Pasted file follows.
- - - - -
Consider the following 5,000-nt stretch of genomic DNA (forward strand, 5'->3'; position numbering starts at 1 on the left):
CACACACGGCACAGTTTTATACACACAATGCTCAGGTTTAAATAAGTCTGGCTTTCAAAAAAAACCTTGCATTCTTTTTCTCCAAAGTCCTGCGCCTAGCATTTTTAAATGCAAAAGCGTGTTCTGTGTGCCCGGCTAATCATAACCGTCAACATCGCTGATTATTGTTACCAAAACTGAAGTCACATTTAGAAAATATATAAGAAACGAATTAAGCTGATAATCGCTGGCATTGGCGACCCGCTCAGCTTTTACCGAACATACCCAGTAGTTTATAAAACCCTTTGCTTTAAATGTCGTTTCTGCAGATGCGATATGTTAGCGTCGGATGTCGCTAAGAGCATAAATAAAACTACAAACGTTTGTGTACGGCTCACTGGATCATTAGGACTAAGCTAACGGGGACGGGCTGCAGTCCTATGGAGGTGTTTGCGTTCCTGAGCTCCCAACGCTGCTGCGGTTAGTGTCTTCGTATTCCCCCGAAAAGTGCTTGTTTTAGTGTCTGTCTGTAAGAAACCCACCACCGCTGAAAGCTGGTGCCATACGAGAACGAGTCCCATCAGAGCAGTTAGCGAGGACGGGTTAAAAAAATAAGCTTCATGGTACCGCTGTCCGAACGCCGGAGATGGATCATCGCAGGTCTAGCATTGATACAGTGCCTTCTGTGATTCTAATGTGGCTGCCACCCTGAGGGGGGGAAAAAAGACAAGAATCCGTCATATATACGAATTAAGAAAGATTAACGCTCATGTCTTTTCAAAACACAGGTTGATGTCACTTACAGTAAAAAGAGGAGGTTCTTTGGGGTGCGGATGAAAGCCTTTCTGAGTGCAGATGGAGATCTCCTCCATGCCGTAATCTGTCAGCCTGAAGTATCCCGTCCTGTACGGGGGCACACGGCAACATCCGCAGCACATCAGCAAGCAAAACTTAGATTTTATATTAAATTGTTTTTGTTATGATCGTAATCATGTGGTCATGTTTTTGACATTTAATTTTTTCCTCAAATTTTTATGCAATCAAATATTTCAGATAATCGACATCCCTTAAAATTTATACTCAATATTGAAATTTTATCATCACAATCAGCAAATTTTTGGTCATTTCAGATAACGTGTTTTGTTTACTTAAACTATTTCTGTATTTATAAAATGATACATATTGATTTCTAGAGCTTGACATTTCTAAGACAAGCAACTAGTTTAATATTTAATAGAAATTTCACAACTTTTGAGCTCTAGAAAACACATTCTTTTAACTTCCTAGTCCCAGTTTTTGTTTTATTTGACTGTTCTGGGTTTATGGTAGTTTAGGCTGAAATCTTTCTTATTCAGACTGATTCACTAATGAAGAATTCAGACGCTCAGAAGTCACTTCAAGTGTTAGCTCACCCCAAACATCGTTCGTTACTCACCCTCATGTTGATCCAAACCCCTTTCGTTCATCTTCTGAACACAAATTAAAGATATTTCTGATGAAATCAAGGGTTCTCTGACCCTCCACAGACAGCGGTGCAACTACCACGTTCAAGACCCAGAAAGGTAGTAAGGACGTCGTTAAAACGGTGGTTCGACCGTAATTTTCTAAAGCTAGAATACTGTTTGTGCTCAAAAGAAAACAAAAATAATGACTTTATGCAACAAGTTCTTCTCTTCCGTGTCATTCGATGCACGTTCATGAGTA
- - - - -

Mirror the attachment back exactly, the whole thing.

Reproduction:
Consider the following 5,000-nt stretch of genomic DNA (forward strand, 5'->3'; position numbering starts at 1 on the left):
CACACACGGCACAGTTTTATACACACAATGCTCAGGTTTAAATAAGTCTGGCTTTCAAAAAAAACCTTGCATTCTTTTTCTCCAAAGTCCTGCGCCTAGCATTTTTAAATGCAAAAGCGTGTTCTGTGTGCCCGGCTAATCATAACCGTCAACATCGCTGATTATTGTTACCAAAACTGAAGTCACATTTAGAAAATATATAAGAAACGAATTAAGCTGATAATCGCTGGCATTGGCGACCCGCTCAGCTTTTACCGAACATACCCAGTAGTTTATAAAACCCTTTGCTTTAAATGTCGTTTCTGCAGATGCGATATGTTAGCGTCGGATGTCGCTAAGAGCATAAATAAAACTACAAACGTTTGTGTACGGCTCACTGGATCATTAGGACTAAGCTAACGGGGACGGGCTGCAGTCCTATGGAGGTGTTTGCGTTCCTGAGCTCCCAACGCTGCTGCGGTTAGTGTCTTCGTATTCCCCCGAAAAGTGCTTGTTTTAGTGTCTGTCTGTAAGAAACCCACCACCGCTGAAAGCTGGTGCCATACGAGAACGAGTCCCATCAGAGCAGTTAGCGAGGACGGGTTAAAAAAATAAGCTTCATGGTACCGCTGTCCGAACGCCGGAGATGGATCATCGCAGGTCTAGCATTGATACAGTGCCTTCTGTGATTCTAATGTGGCTGCCACCCTGAGGGGGGGAAAAAAGACAAGAATCCGTCATATATACGAATTAAGAAAGATTAACGCTCATGTCTTTTCAAAACACAGGTTGATGTCACTTACAGTAAAAAGAGGAGGTTCTTTGGGGTGCGGATGAAAGCCTTTCTGAGTGCAGATGGAGATCTCCTCCATGCCGTAATCTGTCAGCCTGAAGTATCCCGTCCTGTACGGGGGCACACGGCAACATCCGCAGCACATCAGCAAGCAAAACTTAGATTTTATATTAAATTGTTTTTGTTATGATCGTAATCATGTGGTCATGTTTTTGACATTTAATTTTTTCCTCAAATTTTTATGCAATCAAATATTTCAGATAATCGACATCCCTTAAAATTTATACTCAATATTGAAATTTTATCATCACAATCAGCAAATTTTTGGTCATTTCAGATAACGTGTTTTGTTTACTTAAACTATTTCTGTATTTATAAAATGATACATATTGATTTCTAGAGCTTGACATTTCTAAGACAAGCAACTAGTTTAATATTTAATAGAAATTTCACAACTTTTGAGCTCTAGAAAACACATTCTTTTAACTTCCTAGTCCCAGTTTTTGTTTTATTTGACTGTTCTGGGTTTATGGTAGTTTAGGCTGAAATCTTTCTTATTCAGACTGATTCACTAATGAAGAATTCAGACGCTCAGAAGTCACTTCAAGTGTTAGCTCACCCCAAACATCGTTCGTTACTCACCCTCATGTTGATCCAAACCCCTTTCGTTCATCTTCTGAACACAAATTAAAGATATTTCTGATGAAATCAAGGGTTCTCTGACCCTCCACAGACAGCGGTGCAACTACCACGTTCAAGACCCAGAAAGGTAGTAAGGACGTCGTTAAAACGGTGGTTCGACCGTAATTTTCTAAAGCTAGAATACTGTTTGTGCTCAAAAGAAAACAAAAATAATGACTTTATGCAACAAGTTCTTCTCTTCCGTGTCATTCGATGCACGTTCATGAGTA